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Most Organizations Plan to Commemorate Juneteenth 2020

Most employers will formally observe Juneteenth (June 19th — an annual observance of the end of slavery in the U.S.) in some way, according to data from a new survey from the Institute for Corporate Productivity (i4cp).

The survey, which was fielded over the past 48 hours, found that organizations plan activities ranging from offering education to their workforces on the history and meaning of the date, to hosting a townhall or other dialogue with employees. Some have designated it as a no-meeting day and encouraged employees to set aside time for reflection.  

A small percentage (just 10%) of the 86 larger organizations polled (those employing >1,000 people) reported that Juneteenth is a paid holiday for the first time this year.

Clearly, awareness of Juneteenth is significantly heighted this year for tragic reasons. And although 47 states and the District of Columbia have passed legislation that recognizes Juneteenth as a either a state holiday or an official day or observance, there remains a long way to go in terms of its recognition as an official federal holiday in the U.S. JuneteenthWhat will Juneteenth mean in your organization? Consider some common traditions such as readings of the Emancipation Proclamation, work by noted African-American writers, or share ideas from Juneteenth.com:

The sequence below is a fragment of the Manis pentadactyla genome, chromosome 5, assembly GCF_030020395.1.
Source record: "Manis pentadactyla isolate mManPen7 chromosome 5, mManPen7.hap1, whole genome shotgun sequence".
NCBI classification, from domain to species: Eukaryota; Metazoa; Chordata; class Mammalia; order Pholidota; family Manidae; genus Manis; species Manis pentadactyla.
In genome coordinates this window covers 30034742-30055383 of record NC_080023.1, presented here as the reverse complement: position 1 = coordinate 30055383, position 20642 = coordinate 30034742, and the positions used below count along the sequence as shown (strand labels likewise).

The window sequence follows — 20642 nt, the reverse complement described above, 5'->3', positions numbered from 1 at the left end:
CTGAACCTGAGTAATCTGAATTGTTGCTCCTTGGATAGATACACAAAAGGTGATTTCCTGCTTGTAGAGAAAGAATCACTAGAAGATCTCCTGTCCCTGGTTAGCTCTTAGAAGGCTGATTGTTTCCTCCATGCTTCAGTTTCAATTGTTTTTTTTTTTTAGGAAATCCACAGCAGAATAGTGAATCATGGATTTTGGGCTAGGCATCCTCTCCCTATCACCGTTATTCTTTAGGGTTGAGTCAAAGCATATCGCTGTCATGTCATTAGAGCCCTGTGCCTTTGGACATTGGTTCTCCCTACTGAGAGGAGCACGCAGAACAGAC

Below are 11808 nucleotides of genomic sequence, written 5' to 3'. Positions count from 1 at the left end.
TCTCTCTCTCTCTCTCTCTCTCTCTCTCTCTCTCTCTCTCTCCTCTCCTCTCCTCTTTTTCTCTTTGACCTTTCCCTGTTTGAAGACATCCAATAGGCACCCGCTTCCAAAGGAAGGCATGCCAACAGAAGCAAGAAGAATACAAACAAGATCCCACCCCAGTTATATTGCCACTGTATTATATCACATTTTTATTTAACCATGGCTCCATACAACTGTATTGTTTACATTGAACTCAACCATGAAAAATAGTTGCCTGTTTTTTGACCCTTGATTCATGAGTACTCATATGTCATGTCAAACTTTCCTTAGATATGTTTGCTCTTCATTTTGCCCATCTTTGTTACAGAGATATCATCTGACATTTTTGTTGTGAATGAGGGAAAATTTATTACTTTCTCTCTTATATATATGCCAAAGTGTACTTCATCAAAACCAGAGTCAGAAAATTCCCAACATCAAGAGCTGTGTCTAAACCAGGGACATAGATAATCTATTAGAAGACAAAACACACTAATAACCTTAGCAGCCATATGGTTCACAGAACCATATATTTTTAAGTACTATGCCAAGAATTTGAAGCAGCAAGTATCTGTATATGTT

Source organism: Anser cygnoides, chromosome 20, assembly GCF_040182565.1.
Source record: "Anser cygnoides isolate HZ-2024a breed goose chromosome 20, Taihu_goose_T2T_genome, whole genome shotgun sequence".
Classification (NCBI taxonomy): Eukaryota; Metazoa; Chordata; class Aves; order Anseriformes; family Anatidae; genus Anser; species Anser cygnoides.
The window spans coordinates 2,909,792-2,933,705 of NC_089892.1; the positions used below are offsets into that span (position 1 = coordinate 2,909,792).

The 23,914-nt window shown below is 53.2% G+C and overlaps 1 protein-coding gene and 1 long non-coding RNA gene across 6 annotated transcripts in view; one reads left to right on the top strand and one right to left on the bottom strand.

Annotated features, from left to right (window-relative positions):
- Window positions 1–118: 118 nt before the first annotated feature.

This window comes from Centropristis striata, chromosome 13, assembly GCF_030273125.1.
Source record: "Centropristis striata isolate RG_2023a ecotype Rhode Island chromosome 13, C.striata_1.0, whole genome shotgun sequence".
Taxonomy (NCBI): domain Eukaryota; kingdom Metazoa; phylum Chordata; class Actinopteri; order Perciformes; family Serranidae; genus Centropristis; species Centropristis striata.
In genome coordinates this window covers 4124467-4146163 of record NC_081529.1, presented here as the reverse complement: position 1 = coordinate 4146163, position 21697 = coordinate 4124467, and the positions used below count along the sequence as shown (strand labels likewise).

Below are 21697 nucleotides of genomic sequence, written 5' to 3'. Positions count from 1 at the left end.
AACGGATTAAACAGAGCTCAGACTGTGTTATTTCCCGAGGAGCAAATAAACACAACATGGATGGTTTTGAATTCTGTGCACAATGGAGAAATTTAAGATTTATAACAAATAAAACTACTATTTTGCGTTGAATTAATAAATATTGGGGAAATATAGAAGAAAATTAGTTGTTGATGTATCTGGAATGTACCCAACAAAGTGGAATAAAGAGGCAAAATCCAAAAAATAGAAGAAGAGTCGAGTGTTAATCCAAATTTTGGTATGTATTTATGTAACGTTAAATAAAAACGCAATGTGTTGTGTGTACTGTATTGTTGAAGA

Juneteenth is a day of reflection, a day of renewal, a pride-filled day. It is a moment in time taken to appreciate the African American experience. It is inclusive of all races, ethnicities, and nationalities—as nothing is more comforting than the hand of a friend. Juneteenth serves symbolically, and in reality, as a reference point from which to measure and appreciate the progress and contributions made by African Americans to this society.

Juneteenth is a day on which honor and respect is paid for the sufferings of slavery. It is a day on which we acknowledge the evils of slavery and its aftermath. On Juneteenth we talk about our history and realize because of it, there will forever be a bond between us.

On Juneteenth we think about that moment in time when the enslaved in Galveston, Texas received word of their freedom. We imagine the depth of their emotions, their jubilant dance, and their fear of the unknown.

Juneteenth is a day that we commit to each other the needed support as family, friends, and co-workers. It is a day we build coalitions that enhance African American economics.

On Juneteenth we come together young and old to listen, to learn, and to refresh the drive to achieve. It is a day where we all take one step closer together—to better utilize the energy wasted on racism. Juneteenth is a day that we pray for peace and liberty for all.


Lorrie Lykins
Lorrie is i4cp's Vice President of Research. A thought leader, speaker, and researcher on the topic of gender equity, Lorrie has decades of experience in human capital research. Lorrie’s work has been featured in the New York Times, the Wall Street Journal, and other renowned publications.